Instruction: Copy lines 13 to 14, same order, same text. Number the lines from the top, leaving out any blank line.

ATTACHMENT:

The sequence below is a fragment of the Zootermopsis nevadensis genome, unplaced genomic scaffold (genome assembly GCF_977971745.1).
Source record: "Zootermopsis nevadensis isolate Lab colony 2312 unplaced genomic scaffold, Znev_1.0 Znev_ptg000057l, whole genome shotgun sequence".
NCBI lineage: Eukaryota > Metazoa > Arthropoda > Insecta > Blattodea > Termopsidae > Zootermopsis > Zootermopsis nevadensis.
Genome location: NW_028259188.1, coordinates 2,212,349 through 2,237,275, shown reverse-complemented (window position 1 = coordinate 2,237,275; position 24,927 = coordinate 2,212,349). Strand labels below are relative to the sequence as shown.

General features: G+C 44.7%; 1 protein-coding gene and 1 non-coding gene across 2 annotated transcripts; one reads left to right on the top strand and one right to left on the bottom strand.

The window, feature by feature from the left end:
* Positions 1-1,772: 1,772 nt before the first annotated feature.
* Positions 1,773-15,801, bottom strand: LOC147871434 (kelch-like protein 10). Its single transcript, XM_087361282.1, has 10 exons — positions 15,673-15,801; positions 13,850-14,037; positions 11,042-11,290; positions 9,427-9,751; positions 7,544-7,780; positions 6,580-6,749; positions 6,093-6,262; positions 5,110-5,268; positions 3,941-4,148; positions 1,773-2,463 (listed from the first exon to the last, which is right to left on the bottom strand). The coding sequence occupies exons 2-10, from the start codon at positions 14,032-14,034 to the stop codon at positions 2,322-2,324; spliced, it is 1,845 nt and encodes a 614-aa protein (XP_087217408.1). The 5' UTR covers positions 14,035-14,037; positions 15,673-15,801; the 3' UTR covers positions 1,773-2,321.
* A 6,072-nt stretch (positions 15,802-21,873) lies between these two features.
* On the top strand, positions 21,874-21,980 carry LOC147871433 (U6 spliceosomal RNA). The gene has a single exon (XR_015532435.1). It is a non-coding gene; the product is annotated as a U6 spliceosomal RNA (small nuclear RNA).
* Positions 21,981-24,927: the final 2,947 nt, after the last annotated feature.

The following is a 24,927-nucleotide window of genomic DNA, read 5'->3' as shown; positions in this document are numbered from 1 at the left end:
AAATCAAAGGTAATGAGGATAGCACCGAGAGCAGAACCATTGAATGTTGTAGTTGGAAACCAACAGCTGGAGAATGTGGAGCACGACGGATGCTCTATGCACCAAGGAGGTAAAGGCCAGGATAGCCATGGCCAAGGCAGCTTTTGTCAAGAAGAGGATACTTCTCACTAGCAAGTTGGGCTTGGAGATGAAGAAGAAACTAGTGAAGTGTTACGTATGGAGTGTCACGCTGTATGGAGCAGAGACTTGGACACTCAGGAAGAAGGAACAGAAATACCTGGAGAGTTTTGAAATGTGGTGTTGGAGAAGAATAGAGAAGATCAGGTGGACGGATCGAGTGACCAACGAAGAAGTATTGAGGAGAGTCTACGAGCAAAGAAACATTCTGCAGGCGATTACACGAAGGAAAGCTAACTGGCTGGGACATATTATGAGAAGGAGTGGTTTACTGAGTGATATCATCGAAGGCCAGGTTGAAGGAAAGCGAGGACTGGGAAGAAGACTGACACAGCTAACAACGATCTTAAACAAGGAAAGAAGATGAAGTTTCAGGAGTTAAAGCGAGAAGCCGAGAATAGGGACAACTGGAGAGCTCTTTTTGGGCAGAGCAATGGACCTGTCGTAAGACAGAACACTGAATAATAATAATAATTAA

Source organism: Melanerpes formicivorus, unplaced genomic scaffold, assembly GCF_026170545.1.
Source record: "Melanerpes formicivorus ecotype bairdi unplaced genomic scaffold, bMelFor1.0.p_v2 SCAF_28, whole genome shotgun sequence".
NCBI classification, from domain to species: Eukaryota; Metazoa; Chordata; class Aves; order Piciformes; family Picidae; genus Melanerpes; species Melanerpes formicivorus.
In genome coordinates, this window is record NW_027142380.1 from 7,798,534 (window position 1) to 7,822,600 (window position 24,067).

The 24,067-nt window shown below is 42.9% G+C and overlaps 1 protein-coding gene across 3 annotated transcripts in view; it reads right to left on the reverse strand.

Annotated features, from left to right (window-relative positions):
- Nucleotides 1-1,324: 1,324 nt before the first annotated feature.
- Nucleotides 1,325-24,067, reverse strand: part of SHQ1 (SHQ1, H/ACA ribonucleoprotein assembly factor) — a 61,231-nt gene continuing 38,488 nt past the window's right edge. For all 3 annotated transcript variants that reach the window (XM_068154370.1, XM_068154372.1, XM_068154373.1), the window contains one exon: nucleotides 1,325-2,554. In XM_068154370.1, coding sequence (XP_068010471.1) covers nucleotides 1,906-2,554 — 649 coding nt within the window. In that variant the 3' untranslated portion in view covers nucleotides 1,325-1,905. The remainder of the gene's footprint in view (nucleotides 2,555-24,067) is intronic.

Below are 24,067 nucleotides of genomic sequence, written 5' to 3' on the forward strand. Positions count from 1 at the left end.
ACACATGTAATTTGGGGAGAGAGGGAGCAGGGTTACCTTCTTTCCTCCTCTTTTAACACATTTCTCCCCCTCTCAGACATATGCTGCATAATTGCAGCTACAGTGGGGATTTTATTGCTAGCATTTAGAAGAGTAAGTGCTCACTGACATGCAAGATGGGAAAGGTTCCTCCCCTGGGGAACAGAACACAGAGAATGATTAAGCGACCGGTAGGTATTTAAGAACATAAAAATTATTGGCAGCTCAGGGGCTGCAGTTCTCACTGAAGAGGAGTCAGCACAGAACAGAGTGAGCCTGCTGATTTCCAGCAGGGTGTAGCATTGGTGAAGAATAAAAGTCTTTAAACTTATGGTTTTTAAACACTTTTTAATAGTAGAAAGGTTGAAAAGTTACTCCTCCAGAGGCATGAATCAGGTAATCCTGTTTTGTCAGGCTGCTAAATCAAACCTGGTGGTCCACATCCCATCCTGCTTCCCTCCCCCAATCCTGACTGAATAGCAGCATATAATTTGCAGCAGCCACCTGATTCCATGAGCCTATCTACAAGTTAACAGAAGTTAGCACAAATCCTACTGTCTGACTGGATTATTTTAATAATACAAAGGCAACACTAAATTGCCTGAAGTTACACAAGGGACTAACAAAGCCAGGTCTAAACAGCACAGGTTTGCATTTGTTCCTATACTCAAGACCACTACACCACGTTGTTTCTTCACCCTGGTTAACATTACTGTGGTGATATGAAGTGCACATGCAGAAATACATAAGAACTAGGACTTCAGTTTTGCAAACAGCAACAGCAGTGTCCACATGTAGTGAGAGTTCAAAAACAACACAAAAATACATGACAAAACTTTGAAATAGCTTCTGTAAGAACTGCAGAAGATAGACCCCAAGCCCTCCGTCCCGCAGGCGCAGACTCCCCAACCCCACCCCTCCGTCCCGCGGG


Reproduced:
AAATCAAAGGTAATGAGGATAGCACCGAGAGCAGAACCATTGAATGTTGTAGTTGGAAACCAACAGCTGGAGAATGTGGAGCACGACGGATGCTCTATGCACCAAGGAGGTAAAGGCCAGGATAGCCATGGCCAAGGCAGCTTTTGTCAAGAAGAGGATACTTCTCACTAGCAAGTTGGGCTTGGAGATGAAGAAGAAACTAGTGAAGTGTTACGTATGGAGTGTCACGCTGTATGGAGCAGAGACTTGGACACTCAGGAAGAAGGAACAGAAATACCTGGAGAGTTTTGAAATGTGGTGTTGGAGAAGAATAGAGAAGATCAGGTGGACGGATCGAGTGACCAACGAAGAAGTATTGAGGAGAGTCTACGAGCAAAGAAACATTCTGCAGGCGATTACACGAAGGAAAGCTAACTGGCTGGGACATATTATGAGAAGGAGTGGTTTACTGAGTGATATCATCGAAGGCCAGGTTGAAGGAAAGCGAGGACTGGGAAGAAGACTGACACAGCTAACAACGATCTTAAACAAGGAAAGAAGATGAAGTTTCAGGAGTTAAAGCGAGAAGCCGAGAATAGGGACAACTGGAGAGCTCTTTTTGGGCAGAGCAATGGACCTGTCGTAAGACAGAACACTGAATAATAATAATAATTAA

Source organism: Melanerpes formicivorus, unplaced genomic scaffold, assembly GCF_026170545.1.